Forty-five graves were analyzed in the 1930s by Agnes Geijir and are believed to contain hemp textiles fiber, but serious analysis is yet to be undertaken.
A 2013 study proved that hemp was also used in finer textiles. Photo: OMfotovideocontent / Shutterstock
Analyzing Viking-era tapestries
Up until the 2013 study, most of the academic literature, and common perceptions, focused on hemp being produced for use in coarse textiles.
Despite the fact that both hemp and flax plants were found throughout Norway and Sweden, it was believed that only fibers from flax were used to produce household and clothing textiles. Hemp, it was believed, had coarse fibers and therefore was assumed to only be used in the production of sail cloth or rope.
Yet the 2013 study went about trying to prove that hemp was also used in finer textiles. Some of the most iconic and well-preserved textiles, dating from the Viking Age, are the Överhogdal tapestries. Rediscovered in the local Överhogal village church during renovations in 1909 CE, recent radiocarbon testing has dated them to have been produced between 1040 – 1170 CE, towards the end of Sweden's "Viking Age."
Consisting of 5 elaborately decorated and woven tapestries, each was analyzed during the study, and two were discovered to contain a combination of hemp and flax.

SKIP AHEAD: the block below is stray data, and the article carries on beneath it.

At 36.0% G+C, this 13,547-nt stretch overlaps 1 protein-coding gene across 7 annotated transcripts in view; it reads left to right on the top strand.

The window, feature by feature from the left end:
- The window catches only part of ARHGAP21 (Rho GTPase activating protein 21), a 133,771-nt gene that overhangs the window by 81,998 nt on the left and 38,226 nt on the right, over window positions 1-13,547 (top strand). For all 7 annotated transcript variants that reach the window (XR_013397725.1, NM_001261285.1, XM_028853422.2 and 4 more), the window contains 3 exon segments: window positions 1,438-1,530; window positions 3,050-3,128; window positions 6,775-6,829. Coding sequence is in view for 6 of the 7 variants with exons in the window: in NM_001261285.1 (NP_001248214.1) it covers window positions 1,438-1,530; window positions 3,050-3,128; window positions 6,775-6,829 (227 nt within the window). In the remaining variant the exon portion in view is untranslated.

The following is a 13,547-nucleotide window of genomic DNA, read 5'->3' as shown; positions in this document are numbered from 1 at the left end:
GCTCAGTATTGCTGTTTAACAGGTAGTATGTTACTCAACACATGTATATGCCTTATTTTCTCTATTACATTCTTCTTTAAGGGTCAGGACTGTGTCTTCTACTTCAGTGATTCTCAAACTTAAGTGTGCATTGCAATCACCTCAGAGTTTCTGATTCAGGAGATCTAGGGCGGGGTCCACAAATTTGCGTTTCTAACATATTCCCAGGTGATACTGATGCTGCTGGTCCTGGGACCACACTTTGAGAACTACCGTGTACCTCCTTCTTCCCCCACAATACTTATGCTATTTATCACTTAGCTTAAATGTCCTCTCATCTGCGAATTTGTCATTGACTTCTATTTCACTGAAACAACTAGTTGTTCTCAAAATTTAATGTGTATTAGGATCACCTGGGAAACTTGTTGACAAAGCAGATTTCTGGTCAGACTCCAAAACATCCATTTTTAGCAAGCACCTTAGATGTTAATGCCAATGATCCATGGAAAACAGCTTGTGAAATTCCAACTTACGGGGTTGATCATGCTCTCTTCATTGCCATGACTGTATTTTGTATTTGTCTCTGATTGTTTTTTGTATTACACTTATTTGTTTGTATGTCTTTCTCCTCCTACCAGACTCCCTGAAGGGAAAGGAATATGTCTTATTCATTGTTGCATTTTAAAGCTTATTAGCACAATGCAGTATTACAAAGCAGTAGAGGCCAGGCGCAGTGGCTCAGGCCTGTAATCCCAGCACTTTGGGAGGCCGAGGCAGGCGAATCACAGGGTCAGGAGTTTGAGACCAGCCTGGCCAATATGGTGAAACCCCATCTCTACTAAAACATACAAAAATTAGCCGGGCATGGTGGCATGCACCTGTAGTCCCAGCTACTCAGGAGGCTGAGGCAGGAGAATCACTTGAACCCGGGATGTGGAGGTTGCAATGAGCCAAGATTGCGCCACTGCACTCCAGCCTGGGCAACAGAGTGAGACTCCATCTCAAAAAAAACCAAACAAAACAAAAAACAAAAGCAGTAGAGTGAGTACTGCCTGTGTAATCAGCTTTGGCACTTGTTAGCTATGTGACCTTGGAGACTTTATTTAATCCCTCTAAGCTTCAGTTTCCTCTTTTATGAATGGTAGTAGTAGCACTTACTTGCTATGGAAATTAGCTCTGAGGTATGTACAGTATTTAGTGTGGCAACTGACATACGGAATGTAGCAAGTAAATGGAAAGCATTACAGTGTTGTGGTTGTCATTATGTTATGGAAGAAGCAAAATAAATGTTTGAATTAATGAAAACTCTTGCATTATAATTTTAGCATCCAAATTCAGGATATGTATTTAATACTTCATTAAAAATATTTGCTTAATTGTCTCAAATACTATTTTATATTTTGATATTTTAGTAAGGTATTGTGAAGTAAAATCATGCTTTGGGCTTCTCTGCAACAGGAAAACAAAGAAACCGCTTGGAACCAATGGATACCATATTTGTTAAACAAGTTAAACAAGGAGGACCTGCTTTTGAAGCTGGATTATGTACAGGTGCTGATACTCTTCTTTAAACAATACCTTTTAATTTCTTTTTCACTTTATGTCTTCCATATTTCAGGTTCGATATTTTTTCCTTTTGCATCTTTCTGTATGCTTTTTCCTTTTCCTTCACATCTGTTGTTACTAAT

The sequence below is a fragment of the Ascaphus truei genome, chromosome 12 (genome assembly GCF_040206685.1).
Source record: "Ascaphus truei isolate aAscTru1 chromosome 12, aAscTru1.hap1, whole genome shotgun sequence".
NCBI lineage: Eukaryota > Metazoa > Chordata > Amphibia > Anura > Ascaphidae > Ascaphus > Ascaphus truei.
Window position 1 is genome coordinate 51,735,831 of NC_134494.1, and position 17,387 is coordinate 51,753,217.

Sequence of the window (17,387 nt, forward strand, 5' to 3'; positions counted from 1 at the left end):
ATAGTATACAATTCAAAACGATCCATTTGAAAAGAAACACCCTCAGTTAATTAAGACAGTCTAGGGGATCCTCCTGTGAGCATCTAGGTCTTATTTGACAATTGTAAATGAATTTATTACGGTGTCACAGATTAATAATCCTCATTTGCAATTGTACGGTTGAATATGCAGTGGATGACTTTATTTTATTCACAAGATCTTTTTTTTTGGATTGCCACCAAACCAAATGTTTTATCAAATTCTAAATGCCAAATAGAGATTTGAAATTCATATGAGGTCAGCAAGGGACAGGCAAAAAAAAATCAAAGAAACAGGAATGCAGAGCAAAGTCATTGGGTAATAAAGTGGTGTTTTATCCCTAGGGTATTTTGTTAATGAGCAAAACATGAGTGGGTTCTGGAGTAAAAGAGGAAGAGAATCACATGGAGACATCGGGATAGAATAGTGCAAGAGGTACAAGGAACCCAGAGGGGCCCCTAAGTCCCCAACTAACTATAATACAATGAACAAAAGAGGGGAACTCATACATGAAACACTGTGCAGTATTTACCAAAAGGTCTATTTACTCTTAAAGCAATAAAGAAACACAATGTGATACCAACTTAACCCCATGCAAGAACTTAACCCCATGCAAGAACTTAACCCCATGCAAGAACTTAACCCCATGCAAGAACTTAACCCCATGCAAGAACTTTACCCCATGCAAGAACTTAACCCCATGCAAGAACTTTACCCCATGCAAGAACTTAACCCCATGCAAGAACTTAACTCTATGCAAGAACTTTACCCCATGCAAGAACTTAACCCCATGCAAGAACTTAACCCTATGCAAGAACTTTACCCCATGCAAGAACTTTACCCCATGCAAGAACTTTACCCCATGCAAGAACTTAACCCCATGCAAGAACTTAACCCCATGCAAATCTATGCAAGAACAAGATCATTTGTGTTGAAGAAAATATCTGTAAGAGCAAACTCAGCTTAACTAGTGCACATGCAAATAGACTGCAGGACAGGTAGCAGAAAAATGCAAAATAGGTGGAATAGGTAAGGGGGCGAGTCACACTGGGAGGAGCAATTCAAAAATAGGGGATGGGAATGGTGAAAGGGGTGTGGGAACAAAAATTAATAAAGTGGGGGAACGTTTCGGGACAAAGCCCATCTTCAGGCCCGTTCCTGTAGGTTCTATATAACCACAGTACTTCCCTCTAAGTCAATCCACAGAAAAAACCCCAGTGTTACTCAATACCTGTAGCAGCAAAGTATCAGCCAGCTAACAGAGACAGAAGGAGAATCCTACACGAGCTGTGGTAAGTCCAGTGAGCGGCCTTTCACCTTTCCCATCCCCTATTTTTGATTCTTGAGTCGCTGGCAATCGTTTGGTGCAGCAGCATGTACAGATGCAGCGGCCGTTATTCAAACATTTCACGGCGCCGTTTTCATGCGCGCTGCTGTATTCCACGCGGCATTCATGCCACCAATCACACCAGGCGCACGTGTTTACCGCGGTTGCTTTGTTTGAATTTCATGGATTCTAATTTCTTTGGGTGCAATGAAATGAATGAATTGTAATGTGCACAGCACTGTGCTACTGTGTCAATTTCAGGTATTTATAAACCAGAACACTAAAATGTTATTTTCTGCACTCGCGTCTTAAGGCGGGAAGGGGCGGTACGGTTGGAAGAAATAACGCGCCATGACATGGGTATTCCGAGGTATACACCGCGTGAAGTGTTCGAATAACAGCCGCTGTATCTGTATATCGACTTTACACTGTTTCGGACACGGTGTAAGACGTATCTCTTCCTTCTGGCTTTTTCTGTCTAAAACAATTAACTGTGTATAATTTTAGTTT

Similar tests were done on the Lomen coverlet, a similar era tapestry that now takes pride of place in Norway's newly renovated National Museum. Again, the previous assumption was that the tapestry contained a combination of flax and hemp fibers.
The study conclusively proved that hemp was not only used for coarse textiles, which were much more common and thus cataloged, but also for rarer, more elaborate, fine, and decorative household textiles like tapestries.
Why the use of hemp, then?
Agricultural and farming techniques, during the early medieval period, throughout Viking societies in Norway and Sweden, simply did not have the level of knowledge or sophistication that is evident there today.
Local communities had to adapt to their environment and use what was available. The ease at which hemp can be grown in relatively bad conditions – muddy soils, soils with a high pH level, or those not adequately tendered to – made it a perfect crop for Viking-era societies with more basic agricultural skills.
People in Viking-era societies had to adapt to the often harsh climate of Scandinavian countries like Sweden and Norway. The use of hemp – for both coarse and household textiles – was just one way that the Vikings adapted, improvised, and overcame local environmental conditions.
To read the groundbreaking 2013 study on hemp analysis, click here.
This article was written thanks to the support of subscribers to The Viking Herald's Facebook page. Do you enjoy our work? You can SUBSCRIBE here or via our Facebook page. You'll get access to exclusive content and behind-the-scenes access.
Feel free to reach out to discuss potential stories that may be in the public interest. You can reach us via email at firstname.lastname@example.org with the understanding that the information you provide might be used in our reporting and stories.